When I was a 1L, a faculty member informed me of an internship with the U.S. Department of State that I might be interested in just a few days before the application deadline (which was in November). I was able to get an application together and received an offer to work there before the year was over and before I even knew my 1L grades. Don’t be afraid to apply to the internships you want early on in the hiring cycle.

Applying to law firms before you have any grades will be more difficult, but it’s never to early to start contacting law firms (especially small and mid-sized firms) to see who might be hiring interns or summer associates for the upcoming summer. Start building a network early in the year so you have a wide array of opportunities to draw on as the year progresses.

  1. Build a Network

This is the most important thing you’ll need to do when you aren’t securing an internship through the OCI route. Don’t be afraid to talk to attorneys every chance you get to help build your network. Become friends with your professors, faculty members, attorneys that are involved with things at the law school, attorneys in your neighborhood, family friends, lawyers in your ward and stake, etc. Let them know what areas of law you’re enjoying and what you think you want to go into. But be very careful to never abruptly ask for a job! Rarely will this work out. The most important thing in building a network is understanding that the attorneys you know will help point you in the right direction, not that they will just offer you a job to be nice. They will have contacts that they will be able to connect you with that could eventually turn into a job.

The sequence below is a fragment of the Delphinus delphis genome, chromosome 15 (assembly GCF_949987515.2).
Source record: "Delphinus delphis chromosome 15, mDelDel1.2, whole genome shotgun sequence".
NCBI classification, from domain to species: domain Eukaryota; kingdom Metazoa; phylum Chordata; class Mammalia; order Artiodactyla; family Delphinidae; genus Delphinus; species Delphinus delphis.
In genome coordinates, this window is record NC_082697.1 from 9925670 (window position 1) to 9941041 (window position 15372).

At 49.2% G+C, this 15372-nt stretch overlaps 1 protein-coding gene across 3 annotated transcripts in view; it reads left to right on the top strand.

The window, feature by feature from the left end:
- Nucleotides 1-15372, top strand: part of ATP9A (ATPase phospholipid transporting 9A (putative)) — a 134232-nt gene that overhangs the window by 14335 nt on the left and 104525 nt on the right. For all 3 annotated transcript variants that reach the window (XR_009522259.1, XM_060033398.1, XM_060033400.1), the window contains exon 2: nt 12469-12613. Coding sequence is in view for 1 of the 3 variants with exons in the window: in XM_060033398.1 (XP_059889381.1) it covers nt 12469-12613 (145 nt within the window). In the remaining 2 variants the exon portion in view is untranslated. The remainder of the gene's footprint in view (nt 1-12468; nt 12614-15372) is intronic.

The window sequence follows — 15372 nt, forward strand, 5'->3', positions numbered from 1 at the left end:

While in law school, I worked at two law firms and had three externships. Every single one of these came about from me being connected to places by people I knew, but never by me just asking an attorney for a job. One of my externships, with a federal district court judge, came about when I reconnected with a college friend who was also in law school in another city. He was connected to the judge, and as we talked, he was more than willing to put me in contact with the right people to get the process started.